Policy & Politics
House Rejects Shots for HPV
July 20, 2007
By a voice vote late Wednesday evening, the House of Representatives passed a bill banning the use of federal funds for state mandates requiring girls to be vaccinated against the STD human papillomavirus (HPV). The legislation, sponsored by Rep. Phil Gingrey (R-Ga.), is unlikely to become federal law this year, since there is no companion bill in the Senate.
HPV is the leading cause of cervical cancer. After the vaccine against it, Merck & Co.'s Gardasil, was approved by the Food and Drug Administration last year, some 24 states introduced legislation mandating HPV vaccination for sixth-grade girls. But in many of those states, the bills faltered as evidence surfaced that Merck had lobbied lawmakers to push for mandatory vaccination before FDA approved Gardasil.
The fact that HPV is an STD rather than a communicable disease that is easily spread gave some parents pause. In addition, federal agencies such as CDC support market testing Gardasil before making it mandatory.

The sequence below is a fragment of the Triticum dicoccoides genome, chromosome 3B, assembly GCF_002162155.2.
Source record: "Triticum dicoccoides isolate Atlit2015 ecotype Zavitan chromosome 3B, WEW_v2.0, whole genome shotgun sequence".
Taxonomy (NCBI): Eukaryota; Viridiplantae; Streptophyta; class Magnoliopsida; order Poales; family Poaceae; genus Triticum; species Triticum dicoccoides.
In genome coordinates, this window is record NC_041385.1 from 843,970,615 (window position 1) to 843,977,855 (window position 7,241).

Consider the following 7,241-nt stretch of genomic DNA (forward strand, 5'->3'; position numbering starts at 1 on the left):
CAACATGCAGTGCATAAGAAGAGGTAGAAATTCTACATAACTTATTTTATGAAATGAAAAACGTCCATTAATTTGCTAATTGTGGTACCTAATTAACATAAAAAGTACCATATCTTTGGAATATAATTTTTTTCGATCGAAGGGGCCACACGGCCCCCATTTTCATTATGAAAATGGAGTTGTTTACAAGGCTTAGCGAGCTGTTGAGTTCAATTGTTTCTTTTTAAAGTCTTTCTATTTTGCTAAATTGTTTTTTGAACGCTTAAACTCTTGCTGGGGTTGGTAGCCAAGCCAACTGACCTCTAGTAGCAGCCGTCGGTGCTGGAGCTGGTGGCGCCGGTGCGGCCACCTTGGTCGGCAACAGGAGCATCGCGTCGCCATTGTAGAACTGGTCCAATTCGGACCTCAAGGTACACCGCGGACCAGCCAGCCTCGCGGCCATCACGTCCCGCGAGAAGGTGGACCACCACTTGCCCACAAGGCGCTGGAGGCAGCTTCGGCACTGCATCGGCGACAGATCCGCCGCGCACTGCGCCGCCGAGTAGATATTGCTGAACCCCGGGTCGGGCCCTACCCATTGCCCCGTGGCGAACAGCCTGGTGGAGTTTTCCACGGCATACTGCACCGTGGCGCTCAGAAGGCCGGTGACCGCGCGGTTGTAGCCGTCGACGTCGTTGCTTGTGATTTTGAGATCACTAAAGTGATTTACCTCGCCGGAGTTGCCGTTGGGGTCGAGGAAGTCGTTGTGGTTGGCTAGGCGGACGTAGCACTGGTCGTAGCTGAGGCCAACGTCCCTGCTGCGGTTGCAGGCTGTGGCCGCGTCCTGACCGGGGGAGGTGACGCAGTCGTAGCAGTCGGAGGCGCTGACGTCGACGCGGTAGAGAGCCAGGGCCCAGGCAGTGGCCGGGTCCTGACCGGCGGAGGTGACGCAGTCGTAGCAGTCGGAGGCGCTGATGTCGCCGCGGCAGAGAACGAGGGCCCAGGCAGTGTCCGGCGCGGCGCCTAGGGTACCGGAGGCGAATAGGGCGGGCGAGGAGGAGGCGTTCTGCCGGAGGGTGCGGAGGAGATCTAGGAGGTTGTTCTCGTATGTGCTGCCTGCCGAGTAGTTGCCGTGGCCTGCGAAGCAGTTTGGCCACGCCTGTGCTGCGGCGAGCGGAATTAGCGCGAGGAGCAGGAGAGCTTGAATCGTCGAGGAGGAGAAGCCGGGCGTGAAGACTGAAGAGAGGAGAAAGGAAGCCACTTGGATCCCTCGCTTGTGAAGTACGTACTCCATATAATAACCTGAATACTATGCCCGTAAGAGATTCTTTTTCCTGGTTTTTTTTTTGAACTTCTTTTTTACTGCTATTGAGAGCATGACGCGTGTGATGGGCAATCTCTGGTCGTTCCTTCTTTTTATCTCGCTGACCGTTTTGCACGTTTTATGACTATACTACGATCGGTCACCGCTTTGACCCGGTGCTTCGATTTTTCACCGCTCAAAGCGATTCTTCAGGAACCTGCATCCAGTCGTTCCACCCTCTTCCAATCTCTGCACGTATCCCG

"I applaud the development of an HPV vaccine," said Gingrey, an obstetrician and gynecologist. "But for states to mandate vaccination for young women is both unprecedented and unacceptable. Whether or not girls get vaccinated against HPV is a decision for parents and physicians, not politicians and bureaucrats."
To date, Virginia is the only state to mandate the vaccine.
07.20.2007; Gregory Lopes
This article was provided by U.S. Centers for Disease Control and Prevention. It is a part of the publication CDC HIV/Hepatitis/STD/TB Prevention News Update. Visit the CDC's website to find out more about their activities, publications and services.